Adam Penenberg's new book, Play At Work, reveals how big companies are increasingly using gaming technology to gain a competitive edge.
By Caroline Fairchild
"In fact, harnessing the power of games can tackle problems even larger than worker productivity and engagement. Penenberg writes about the multiplayer online game Foldit that was created to advance science and solve real-world problems. As a result of the highly interactive game, a self-described "lowly lab technician" and her team discovered in 10 days the key to a protein-cutting enzyme from an AIDS-like virus in rhesus monkeys -- a problem that eluded scientists for more than 10 years
"Ultimately, writes Penenberg, when roughly 97% of 12-to-17-year-olds play computer games and some 70% of the heads of American households admit to being gamers, games are simply too popular and too effective for companies not to incorporate them into the daily lives of their workers. By next year, research firm Gartner projects that 70% of 2,000 global organizations will use gamified applications for training, health care, marketing, and employee performance.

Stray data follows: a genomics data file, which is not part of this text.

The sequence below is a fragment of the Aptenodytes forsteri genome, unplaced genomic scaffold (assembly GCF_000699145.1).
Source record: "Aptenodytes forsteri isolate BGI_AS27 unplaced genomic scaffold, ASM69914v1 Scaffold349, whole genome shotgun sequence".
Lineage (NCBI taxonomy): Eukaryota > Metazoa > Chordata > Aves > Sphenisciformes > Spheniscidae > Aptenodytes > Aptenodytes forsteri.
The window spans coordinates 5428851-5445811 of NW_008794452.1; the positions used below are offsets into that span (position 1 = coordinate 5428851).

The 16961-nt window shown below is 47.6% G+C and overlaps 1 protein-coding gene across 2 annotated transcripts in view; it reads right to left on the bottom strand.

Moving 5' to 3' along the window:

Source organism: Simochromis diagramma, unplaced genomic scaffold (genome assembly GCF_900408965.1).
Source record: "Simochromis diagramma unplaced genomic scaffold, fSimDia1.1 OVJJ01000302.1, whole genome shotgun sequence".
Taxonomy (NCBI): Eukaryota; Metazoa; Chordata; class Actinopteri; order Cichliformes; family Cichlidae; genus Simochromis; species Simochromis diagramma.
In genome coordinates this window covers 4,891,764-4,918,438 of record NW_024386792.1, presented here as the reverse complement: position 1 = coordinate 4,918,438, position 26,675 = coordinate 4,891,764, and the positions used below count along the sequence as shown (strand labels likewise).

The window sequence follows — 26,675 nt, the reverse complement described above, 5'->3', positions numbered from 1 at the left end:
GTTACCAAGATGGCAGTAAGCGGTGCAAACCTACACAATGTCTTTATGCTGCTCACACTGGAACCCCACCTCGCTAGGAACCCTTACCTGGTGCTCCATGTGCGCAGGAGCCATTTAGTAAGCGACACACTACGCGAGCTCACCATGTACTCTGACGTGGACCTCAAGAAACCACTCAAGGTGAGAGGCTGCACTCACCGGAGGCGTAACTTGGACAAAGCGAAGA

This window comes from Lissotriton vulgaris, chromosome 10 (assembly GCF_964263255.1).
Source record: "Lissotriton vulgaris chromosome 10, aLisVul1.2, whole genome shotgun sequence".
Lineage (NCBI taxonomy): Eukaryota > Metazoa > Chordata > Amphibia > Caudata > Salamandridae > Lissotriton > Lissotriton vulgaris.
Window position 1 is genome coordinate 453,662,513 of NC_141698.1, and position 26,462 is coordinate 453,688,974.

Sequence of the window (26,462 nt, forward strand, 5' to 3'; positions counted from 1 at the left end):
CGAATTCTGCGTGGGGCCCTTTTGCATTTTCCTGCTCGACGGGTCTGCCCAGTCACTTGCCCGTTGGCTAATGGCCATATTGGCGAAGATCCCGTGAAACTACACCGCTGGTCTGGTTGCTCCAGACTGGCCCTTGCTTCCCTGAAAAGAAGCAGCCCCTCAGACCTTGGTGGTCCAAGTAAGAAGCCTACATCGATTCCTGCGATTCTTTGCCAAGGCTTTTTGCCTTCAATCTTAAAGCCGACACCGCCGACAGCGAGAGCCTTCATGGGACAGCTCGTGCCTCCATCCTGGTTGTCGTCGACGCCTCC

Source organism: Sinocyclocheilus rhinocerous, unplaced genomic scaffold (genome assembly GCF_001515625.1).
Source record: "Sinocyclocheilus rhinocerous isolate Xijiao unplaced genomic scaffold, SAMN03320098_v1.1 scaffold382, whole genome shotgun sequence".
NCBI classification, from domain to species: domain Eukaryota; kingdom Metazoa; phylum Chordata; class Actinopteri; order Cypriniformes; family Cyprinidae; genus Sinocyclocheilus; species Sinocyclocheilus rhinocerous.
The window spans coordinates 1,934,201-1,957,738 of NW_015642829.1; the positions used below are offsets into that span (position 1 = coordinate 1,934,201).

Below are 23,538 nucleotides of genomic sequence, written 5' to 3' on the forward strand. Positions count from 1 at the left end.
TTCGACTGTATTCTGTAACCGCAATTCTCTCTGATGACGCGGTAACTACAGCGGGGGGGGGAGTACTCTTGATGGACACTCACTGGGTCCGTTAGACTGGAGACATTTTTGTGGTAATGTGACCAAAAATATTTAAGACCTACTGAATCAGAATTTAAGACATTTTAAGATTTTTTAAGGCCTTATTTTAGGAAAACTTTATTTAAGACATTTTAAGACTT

"Toward the end of the book, the author posits that in the future companies very well may turn an entire job into a game. He outlines an example of a call-center employee named Jennifer who works from home. She logs in every day to a pirate ship computer game along with several co-workers on her team. Jennifer's team is competing against other teams, and as she successfully answers calls her team's virtual ship moves closer to an island. The first group of employees to get to the island is rewarded with a real prize like free holiday travel. Jennifer is not only motivated, but the game gives her a sense of accomplishment and community."